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Tuesday, March 13, 2018


by Judith Terzi

People protest outside a speech by U.S. Atty. Gen. Jeff Sessions on Wednesday in Sacramento, where he admonished state politicians for not cooperating with federal authorities on immigration enforcement issues. (Noah Berger / AFP/Getty Images via the Los Angeles Times, March 7, 2018)

Oddly, we (sort of) welcome the Trump administration's legal challenge in hopes that it will clarify not just for state officials, but for the federal government where the lines of responsibility and culpability might lie. We suspect the courts will side with California on most if not all of the legal issues Session's lawsuit raises, and in the process could underscore the reality that California's menu of state and local laws limiting involvement with federal immigration enforcement do not offer anyone anything remotely like sanctuary. —Los Angeles Times, March 7, 2018

Enjoy your Tuesday dinner at $35,000+
a head in Beverly Hills. If you have time,

Mr. Pres., explore SoCal culinarily. There's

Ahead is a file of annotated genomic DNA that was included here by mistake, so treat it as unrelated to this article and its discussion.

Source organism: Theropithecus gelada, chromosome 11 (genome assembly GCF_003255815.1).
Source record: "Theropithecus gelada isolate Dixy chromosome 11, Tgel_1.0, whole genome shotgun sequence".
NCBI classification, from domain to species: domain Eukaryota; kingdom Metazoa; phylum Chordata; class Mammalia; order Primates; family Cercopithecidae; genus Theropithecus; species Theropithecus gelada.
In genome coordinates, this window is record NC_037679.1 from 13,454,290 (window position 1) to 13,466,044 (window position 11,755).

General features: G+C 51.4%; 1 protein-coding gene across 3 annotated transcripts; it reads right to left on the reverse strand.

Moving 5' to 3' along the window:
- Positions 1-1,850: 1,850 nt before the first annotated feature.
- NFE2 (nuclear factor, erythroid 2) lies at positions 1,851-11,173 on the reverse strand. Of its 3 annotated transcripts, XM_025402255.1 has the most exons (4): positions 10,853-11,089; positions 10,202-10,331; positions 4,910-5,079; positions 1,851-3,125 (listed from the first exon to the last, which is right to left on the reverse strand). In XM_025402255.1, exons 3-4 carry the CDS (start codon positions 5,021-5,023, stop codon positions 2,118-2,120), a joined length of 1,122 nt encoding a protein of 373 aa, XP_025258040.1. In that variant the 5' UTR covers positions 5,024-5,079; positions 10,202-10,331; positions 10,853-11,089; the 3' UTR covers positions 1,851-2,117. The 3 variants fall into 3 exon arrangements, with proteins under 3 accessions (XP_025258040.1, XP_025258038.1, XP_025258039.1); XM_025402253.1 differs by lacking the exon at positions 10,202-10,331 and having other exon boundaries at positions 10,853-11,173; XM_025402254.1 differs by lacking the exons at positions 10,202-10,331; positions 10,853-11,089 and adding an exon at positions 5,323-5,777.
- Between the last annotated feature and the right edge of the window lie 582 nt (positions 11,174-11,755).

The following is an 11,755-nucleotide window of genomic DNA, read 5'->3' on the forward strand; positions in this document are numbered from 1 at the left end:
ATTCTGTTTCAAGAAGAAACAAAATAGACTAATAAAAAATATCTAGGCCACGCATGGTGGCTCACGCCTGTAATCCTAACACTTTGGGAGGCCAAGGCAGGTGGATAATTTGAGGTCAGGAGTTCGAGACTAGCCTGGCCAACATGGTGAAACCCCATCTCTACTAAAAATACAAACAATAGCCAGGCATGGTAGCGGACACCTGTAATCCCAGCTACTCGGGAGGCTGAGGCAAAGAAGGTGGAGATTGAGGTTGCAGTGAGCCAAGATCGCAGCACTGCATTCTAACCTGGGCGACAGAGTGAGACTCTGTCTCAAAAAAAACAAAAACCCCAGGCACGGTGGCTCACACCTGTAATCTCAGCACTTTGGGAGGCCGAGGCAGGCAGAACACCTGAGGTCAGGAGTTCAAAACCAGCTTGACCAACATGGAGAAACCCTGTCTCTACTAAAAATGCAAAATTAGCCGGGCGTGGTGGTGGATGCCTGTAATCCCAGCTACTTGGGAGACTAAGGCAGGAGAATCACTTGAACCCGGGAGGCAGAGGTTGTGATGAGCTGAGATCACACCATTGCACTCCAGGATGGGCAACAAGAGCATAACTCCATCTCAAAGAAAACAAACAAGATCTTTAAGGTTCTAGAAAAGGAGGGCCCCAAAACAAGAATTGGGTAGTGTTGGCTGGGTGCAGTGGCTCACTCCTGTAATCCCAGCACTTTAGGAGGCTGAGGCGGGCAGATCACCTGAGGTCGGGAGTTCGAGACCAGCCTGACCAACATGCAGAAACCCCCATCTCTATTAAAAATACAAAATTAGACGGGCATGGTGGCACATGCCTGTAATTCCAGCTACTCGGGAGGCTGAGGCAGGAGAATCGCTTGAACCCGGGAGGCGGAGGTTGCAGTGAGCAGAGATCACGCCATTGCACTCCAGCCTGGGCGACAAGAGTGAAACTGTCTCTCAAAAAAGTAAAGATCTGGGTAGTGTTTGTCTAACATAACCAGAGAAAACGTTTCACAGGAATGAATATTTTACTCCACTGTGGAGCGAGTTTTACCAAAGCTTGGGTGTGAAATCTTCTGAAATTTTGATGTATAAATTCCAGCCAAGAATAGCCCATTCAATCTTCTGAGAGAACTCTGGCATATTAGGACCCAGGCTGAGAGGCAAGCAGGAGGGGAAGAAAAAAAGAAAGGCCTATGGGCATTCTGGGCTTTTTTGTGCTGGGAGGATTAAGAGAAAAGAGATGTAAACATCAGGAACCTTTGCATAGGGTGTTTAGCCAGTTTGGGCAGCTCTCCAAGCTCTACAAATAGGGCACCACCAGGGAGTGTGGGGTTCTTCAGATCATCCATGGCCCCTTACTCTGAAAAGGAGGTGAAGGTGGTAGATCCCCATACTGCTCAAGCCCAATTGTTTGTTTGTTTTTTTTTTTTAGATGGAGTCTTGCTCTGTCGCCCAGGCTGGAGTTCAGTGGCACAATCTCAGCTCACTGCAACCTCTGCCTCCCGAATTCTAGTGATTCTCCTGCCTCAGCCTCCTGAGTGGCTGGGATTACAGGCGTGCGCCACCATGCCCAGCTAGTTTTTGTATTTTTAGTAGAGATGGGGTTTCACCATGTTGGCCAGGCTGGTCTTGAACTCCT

an Indian place up the street from your shindig

called the Spice Affair. But beware. You don't
need more tsuris. Their chicken tikka masala

is excellent. Or try their saag aloo, potatoes
simmering in a spinach curry. Instead of

checking out prototypes of prejudice, try some
pork or beef enchiladas at El Portal. You can

have two, plus rice and beans for under $15.
Let's see, would you order black beans or frijoles?

That might be a tough choice. Or try camarones 
a la diabla. That's shrimp in a spicy red sauce.

Very close to the Mexican place is a Salvadorian
hole-in-the-wall delight. Do you know what

a pupusa is? It's not what you're thinking. If
you've got more time, stop by Saladang. It's close

to Beverly Hills. Have you ever tasted pad thai
or ginger chicken? And what about fried calamari?

That's our fave. BTW, you can have two scoops
of ice cream there. Yes, vanilla, if you don't like

ginger or mint tea. But if you want chocolate sauce,
you'll have to cross the street to Kabuki, where

all the sushi chefs are either Korean or Mexican.
So sue us!

Judith Terzi is the author of Casbah and If You Spot Your Brother Floating By (Kattywompus). Her poetry appears or is forthcoming in journals and anthologies such as Caesura, Columbia Journal, Good Works Review, Main Street Rag, Raintown Review, Unsplendid, and Wide Awake: The Poets of Los Angeles and Beyond. Her poetry has been nominated for Best of the Web and Net. Museum of Rearranged Objects will be published by Kelsay Books later this year.